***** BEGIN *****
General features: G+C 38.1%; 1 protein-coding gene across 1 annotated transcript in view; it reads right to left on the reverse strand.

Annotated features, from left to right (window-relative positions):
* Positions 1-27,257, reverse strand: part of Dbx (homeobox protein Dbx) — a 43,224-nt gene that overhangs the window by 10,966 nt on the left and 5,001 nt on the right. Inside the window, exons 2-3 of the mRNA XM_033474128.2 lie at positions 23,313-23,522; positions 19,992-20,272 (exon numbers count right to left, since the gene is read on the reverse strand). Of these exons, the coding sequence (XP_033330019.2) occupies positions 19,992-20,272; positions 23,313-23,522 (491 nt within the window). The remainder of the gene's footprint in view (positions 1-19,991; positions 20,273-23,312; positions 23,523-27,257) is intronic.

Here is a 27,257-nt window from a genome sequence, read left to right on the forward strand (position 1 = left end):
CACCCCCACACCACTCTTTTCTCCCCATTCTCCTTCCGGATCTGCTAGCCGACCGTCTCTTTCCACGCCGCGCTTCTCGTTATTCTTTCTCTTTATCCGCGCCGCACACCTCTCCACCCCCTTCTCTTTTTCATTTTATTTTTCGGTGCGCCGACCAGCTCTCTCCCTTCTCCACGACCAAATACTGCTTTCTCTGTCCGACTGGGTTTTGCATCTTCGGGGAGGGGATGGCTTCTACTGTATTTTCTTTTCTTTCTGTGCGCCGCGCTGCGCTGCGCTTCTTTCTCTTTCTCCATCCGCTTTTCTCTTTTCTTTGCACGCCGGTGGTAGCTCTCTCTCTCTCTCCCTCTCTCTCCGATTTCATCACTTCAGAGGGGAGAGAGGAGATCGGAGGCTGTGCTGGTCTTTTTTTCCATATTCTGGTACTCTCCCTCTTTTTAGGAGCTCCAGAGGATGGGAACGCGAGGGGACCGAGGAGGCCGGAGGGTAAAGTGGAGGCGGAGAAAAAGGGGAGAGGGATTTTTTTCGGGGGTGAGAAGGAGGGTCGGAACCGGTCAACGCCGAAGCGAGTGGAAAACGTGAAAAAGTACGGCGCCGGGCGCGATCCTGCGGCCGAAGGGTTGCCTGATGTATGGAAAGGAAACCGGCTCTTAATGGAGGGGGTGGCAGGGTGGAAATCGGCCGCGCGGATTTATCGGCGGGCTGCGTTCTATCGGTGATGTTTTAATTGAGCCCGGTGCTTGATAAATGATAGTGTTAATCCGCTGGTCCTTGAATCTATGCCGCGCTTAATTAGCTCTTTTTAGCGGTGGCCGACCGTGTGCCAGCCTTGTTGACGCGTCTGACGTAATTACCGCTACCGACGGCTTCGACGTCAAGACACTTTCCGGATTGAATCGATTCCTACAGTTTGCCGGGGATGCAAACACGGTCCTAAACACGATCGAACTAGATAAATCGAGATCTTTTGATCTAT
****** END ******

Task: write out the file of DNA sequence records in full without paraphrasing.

General features: G+C 38.1%; 1 protein-coding gene across 1 annotated transcript in view; it reads right to left on the reverse strand.

Annotated features, from left to right (window-relative positions):
* Positions 1-27,257, reverse strand: part of Dbx (homeobox protein Dbx) — a 43,224-nt gene that overhangs the window by 10,966 nt on the left and 5,001 nt on the right. Inside the window, exons 2-3 of the mRNA XM_033474128.2 lie at positions 23,313-23,522; positions 19,992-20,272 (exon numbers count right to left, since the gene is read on the reverse strand). Of these exons, the coding sequence (XP_033330019.2) occupies positions 19,992-20,272; positions 23,313-23,522 (491 nt within the window). The remainder of the gene's footprint in view (positions 1-19,991; positions 20,273-23,312; positions 23,523-27,257) is intronic.

Here is a 27,257-nt window from a genome sequence, read left to right on the forward strand (position 1 = left end):
CACCCCCACACCACTCTTTTCTCCCCATTCTCCTTCCGGATCTGCTAGCCGACCGTCTCTTTCCACGCCGCGCTTCTCGTTATTCTTTCTCTTTATCCGCGCCGCACACCTCTCCACCCCCTTCTCTTTTTCATTTTATTTTTCGGTGCGCCGACCAGCTCTCTCCCTTCTCCACGACCAAATACTGCTTTCTCTGTCCGACTGGGTTTTGCATCTTCGGGGAGGGGATGGCTTCTACTGTATTTTCTTTTCTTTCTGTGCGCCGCGCTGCGCTGCGCTTCTTTCTCTTTCTCCATCCGCTTTTCTCTTTTCTTTGCACGCCGGTGGTAGCTCTCTCTCTCTCTCCCTCTCTCTCCGATTTCATCACTTCAGAGGGGAGAGAGGAGATCGGAGGCTGTGCTGGTCTTTTTTTCCATATTCTGGTACTCTCCCTCTTTTTAGGAGCTCCAGAGGATGGGAACGCGAGGGGACCGAGGAGGCCGGAGGGTAAAGTGGAGGCGGAGAAAAAGGGGAGAGGGATTTTTTTCGGGGGTGAGAAGGAGGGTCGGAACCGGTCAACGCCGAAGCGAGTGGAAAACGTGAAAAAGTACGGCGCCGGGCGCGATCCTGCGGCCGAAGGGTTGCCTGATGTATGGAAAGGAAACCGGCTCTTAATGGAGGGGGTGGCAGGGTGGAAATCGGCCGCGCGGATTTATCGGCGGGCTGCGTTCTATCGGTGATGTTTTAATTGAGCCCGGTGCTTGATAAATGATAGTGTTAATCCGCTGGTCCTTGAATCTATGCCGCGCTTAATTAGCTCTTTTTAGCGGTGGCCGACCGTGTGCCAGCCTTGTTGACGCGTCTGACGTAATTACCGCTACCGACGGCTTCGACGTCAAGACACTTTCCGGATTGAATCGATTCCTACAGTTTGCCGGGGATGCAAACACGGTCCTAAACACGATCGAACTAGATAAATCGAGATCTTTTGATCTAT